There are still so many mom and pop owners that own one or two communities. Like you said, those big Blackstones of the world that want to buy a huge portfolio, it’s really tough to find those big portfolios, so you can’t write a big enough check, right?
Matthew: That’s right. Usually, those players that have those large portfolios really know what they have, so they’re going to have to pay up for them. A lot of these REITs are not selling. What we do is we’re aggregators. We’re out there finding these medium-sized communities. At some stage in the game, one of these larger operators really wants to go to scale, and they’re willing to pay a premium for it, we’ll probably divest. But we’ll continue to buy more.
I think opportunities are coming just because it’s harder to obtain debt financing right now. I think cap rates have actually expanded, I want to say, over the last 6–12 months. I think that that’s probably going to be a trend that continues for the near term, I would say at least the next 12 months. We’re a buyer very much so in this environment.
Andrew: That’s great. I think I’ve seen a lot of stuff from brokers where in the past they would never return your call. But now, they’re actually calling me and making sure you see a deal. It’s interesting how the tides have turned.
Matthew: Yup. I’m seeing the same thing and agreed.
Andrew: Matthew, for passive investors—we’re talking to LPs—what do you think are the most important things that they need to look out for when investing into the mobile home park asset class, either via a fund like yours or one-off syndications similar to what we do? What should they be looking for? And what questions should they ask?
Matthew: If you’re going to be passive, meaning you’re not going to be an active owner, operator, I think that’s a way to go for folks that really don’t want to create a career here, because I think that’s what you have to do to be an effective operator. Do this full time. I don’t think this is a passive gig, unless you’re really investing in an operator like our LPs are as an example.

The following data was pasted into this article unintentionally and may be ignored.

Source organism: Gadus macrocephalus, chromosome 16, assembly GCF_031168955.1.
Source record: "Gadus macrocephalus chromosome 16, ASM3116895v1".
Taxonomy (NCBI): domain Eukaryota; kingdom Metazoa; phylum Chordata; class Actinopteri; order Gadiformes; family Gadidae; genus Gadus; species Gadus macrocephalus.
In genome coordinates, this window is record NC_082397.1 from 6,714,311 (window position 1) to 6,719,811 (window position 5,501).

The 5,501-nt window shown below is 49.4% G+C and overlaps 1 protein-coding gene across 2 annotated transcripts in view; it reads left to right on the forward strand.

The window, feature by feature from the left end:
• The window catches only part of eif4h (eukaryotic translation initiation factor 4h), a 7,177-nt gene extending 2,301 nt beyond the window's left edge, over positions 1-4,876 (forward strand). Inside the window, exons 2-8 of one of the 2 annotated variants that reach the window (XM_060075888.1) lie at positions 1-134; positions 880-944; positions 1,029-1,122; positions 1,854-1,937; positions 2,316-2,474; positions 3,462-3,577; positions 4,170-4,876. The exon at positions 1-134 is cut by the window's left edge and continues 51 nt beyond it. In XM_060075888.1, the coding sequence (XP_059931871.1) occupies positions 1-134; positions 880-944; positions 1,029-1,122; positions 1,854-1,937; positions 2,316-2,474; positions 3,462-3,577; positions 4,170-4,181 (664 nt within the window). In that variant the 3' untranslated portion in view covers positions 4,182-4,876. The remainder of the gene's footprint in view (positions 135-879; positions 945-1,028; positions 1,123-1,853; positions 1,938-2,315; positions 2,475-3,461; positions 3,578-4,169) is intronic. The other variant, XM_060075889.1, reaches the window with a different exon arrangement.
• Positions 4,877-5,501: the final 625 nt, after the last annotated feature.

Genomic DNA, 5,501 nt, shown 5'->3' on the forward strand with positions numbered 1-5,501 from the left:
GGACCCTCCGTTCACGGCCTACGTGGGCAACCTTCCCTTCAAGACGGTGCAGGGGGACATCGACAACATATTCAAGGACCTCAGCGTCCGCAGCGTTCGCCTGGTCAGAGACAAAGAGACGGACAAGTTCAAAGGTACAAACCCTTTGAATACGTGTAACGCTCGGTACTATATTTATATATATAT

For those of you that want to be passive, what I would say is really, vet your sponsors. Do your homework, do your research. A lot of groups out there, and I’ve made this comment, are merely capital allocators. They’re out there, and they’re raising capital. They’re finding a third-party manager to manage the investment. They really don’t have their thumb on the pulse like we do.
They’re finding deals, frankly, by participating in auctions and through brokers. Nothing wrong with that, but how much value is there if you’re the high bidder for your investors? How much value are you providing for your investors?
I think for us, I feel good about it because we’re finding these deals off market and then we’re self-managing them. I think that’s a lot of value creation for our investors. The other very important point is, make sure whatever sponsor you select, they believe in what they’re doing, and they’re willing to back it up with their own money.
For us in particular, we make very large, actually eight digit investments into our funds as an LP. I like to say we do that for two reasons. (1) Selfish reasons. I don’t know where to get a better return than Crystal View. (2) We want a strong alignment of interest, and we like to eat our own cooking. We think that creates a strong bond.
Our investors appreciate that we’re in this together. This isn’t a fee generation game. We think about it like an owner. I would make sure whoever you decide to invest in is thinking about it like an owner and not a sponsor.
Andrew: That’s great feedback. Do you have any ideas of how they could tell if their GP is a capital allocator versus one of the boots-on-the ground-operators, or questions they should ask? I’ve seen a lot more of that, what you’re talking about, where it’s like, hey, I’m raising money, but I’m raising money for them. They’re the ones that are actually going to be doing the work.